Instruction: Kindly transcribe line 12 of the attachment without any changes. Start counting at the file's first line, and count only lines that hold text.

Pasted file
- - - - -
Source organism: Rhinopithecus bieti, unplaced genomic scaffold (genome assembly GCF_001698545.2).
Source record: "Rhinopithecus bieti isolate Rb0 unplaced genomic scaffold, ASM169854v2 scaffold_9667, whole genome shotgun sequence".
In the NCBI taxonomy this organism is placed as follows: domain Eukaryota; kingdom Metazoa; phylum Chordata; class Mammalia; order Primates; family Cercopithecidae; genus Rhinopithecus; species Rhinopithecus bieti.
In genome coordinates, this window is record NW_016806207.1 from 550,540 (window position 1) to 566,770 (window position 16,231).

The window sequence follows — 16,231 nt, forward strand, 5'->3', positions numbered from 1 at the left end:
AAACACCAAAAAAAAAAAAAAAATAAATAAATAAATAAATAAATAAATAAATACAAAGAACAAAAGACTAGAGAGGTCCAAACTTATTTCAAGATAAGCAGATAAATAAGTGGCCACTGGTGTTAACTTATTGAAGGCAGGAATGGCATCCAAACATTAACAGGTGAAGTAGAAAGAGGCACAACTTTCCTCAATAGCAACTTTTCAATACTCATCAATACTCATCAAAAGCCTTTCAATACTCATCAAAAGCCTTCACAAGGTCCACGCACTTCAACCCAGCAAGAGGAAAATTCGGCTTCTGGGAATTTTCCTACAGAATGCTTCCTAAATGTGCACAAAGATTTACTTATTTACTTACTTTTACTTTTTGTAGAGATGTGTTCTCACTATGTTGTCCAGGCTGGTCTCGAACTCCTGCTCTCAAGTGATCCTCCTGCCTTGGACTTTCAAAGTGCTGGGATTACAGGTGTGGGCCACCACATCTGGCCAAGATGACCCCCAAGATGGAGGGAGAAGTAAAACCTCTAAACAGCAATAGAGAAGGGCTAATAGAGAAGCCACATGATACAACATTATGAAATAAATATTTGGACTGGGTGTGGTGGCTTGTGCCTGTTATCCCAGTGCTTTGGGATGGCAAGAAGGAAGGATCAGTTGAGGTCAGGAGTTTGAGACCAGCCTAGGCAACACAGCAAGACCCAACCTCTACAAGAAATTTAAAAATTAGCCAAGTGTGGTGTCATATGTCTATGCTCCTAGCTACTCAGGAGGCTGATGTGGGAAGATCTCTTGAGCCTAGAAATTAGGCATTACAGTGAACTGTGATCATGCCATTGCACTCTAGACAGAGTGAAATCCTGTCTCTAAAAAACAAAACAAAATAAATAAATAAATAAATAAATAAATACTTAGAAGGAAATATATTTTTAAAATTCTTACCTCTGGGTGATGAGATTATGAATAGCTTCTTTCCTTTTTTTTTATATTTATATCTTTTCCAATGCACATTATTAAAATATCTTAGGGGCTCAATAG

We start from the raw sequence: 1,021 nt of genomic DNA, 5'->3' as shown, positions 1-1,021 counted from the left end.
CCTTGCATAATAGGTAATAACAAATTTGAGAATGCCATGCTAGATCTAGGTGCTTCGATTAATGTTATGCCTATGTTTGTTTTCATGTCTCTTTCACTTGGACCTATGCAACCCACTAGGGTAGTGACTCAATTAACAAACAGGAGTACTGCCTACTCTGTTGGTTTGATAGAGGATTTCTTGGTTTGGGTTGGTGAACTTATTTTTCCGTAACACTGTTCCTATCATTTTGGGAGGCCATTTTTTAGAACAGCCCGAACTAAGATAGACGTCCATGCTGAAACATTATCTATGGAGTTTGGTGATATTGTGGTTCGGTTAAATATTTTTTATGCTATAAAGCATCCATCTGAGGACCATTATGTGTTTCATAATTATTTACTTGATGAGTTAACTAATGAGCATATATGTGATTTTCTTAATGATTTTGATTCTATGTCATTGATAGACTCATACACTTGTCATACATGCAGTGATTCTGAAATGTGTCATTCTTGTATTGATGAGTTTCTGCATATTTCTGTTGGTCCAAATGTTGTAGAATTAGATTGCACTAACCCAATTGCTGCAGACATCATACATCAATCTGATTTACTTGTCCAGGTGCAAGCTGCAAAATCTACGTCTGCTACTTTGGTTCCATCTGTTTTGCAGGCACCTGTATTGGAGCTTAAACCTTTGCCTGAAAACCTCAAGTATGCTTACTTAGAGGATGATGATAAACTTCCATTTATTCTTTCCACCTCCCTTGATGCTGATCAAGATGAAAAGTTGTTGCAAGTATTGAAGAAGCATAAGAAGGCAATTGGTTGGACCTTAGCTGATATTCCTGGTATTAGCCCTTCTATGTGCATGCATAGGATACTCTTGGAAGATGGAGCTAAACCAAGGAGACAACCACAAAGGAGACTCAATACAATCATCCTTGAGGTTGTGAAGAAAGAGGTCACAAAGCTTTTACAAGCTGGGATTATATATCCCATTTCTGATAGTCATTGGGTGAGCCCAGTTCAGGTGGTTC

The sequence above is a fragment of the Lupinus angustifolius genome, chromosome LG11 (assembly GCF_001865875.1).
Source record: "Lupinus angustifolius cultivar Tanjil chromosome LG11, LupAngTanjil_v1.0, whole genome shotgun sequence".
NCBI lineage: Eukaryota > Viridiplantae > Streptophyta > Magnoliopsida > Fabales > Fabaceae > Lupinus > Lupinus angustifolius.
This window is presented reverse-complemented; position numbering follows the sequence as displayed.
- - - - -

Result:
This window is presented reverse-complemented; position numbering follows the sequence as displayed.